The experience appears to have worked wonders for Marat Safin, a bold young Russian who has been based in Valencia for the past four years learning his trade. Yesterday he created history, becoming the first qualifer to defeat a men's Grand Slam singles champion in the Open era.
Safin out-lasted the Brazilian Gustavo Kuerten in the second round, 3- 6, 7-6, 3-6, 6-1, 6-4. In the opening round the 18-year-old Muscovite, ranked No 116 in the world, eliminated Andre Agassi in five sets.
Kuerten, the No 8 seed, joined Sampras, Petr Korda, Greg Rusedski, Pat Rafter, Yevgeny Kafelnikov and Jonas Bjorkman out of the tournament, leaving Marcelo Rios (No 3) as the only seed from the top eight to survive to the last 32. It is the first time this has happened at a Grand Slam in the Open era.
A year ago, Kuerten surprised everybody by becoming only the second unseeded player to win the French title in the open era (Mats Wilander, in 1982, was the other). The prospects of a third emerging have increased day by day as the reigning Grand Slam champions have disappeared, Korda, followed by Sampras, followed yesterday by Kuerten and Rafter, who was defeated by his Australian compatriot Jason Stoltenberg, 6-4, 2-6, 6-3, 6-2.
Rios remains the firm favourite to improve upon his disappointing performance in the Australian Open final in January. The Chilean, who is only two wins away from overtaking Sampras again as the world No1, advanced to a fourth-round match against Spain's Albert Costa yesterday when Wayne Ferreira retired hurt after twisting his right ankle when Rios was leading 6-1, 3-3.
Michael Chang, the No 11 seed and the only American left in the draw, reached the third round after his Dutch opponent, John van Lottum, retired because of an injury to his buttocks. Chang led, 7-5, 6-3, 3-0.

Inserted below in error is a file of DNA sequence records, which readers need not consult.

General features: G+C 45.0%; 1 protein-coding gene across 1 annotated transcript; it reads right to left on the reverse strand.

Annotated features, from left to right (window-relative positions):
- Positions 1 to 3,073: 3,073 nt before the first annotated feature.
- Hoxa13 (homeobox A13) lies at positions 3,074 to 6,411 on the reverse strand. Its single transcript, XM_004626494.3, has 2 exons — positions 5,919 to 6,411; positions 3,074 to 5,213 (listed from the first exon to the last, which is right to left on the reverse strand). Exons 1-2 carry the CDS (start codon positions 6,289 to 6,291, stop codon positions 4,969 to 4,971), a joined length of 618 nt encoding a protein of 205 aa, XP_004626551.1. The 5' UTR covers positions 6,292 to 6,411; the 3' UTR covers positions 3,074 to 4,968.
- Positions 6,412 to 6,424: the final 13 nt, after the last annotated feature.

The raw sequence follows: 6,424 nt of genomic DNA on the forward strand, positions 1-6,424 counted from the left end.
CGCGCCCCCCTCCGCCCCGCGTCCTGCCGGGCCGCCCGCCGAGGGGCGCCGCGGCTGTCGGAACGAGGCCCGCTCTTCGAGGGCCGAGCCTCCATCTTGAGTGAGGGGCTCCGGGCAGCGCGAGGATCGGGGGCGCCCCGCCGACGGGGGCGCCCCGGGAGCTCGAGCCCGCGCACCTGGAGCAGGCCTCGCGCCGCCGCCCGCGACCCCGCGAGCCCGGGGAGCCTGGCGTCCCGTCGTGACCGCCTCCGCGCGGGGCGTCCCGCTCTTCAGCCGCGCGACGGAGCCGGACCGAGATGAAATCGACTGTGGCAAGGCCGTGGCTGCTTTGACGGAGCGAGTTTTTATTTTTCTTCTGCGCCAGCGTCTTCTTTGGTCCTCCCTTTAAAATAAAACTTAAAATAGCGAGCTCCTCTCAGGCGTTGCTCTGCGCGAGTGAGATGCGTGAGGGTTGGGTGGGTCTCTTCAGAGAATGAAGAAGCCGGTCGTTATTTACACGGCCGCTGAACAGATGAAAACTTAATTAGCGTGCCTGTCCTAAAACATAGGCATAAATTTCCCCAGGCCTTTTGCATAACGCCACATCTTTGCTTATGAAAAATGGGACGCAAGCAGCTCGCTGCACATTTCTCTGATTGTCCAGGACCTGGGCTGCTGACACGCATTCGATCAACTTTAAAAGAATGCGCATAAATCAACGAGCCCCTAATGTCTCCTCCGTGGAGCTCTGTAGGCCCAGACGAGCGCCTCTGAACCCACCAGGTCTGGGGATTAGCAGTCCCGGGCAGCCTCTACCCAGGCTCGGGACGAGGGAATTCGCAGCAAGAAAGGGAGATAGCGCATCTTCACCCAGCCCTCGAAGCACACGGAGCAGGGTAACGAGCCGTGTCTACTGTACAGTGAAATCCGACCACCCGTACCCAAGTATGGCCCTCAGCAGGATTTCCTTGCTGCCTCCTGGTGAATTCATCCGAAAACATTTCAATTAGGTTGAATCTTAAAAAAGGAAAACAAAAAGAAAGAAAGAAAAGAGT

Safin's progress has caused quite a stir, not least because of his first name. Did he know anything about Jean-Paul Marat, the French revolutionary who wrote Friend of the People and was stabbed to death in his bath by a royalist, Charlotte Corday?
"Yes, yes, yes.''
And was he in any way, shape or form named after him?
"No, my name is Arabian.''
This particular Marat is a friend of Anna Kournikova, who was also in fine form yesterday, defeating Sweden's Asa Carlsson, 6-0, 6-0, to advance to the fourth round of the women's singles.
"I have known Marat since we were like five years old, because we're from the same club in Moscow," Kournikova said. "We went to America the first time with a group together, it was like 15 kids. I know him very well. We are almost the same age. You know he's been practising in Spain. He was always a great player. I practised with him in Russia many times. I think he's got a great game. It probably helped him a lot that he's practised in Spain, not in Russia. It's very difficult conditions practising in Russia.''
Inevitably, Safin was asked if he would like to play on the lawns of Wimbledon. "Yes," he said, "I don't think I have enough time to practise on grass. I'll go directly to the Wimbledon "qualies'' after Split, where I am playing a Challenger. I have never played on grass, so I will take 15 rackets to break.''
Speaking of which, Agassi, having come to terms with his defeat by Safin here in Paris, has asked for a wild card to be saved for him for the Stella Artois Grass Court Championships at London's Queen's Club on Monday week.
The Las Vegan will make a final decision early next week. His coach, Brad Gilbert, is keen for him to play.
Sampras, the Wimbledon champion, has already confirmed that he will take a wild card for Queen's after losing to the Paraguayan Ramon Delgado in the second round in Paris. For some, the grass is already greener on the other side of the Channel.Reuse content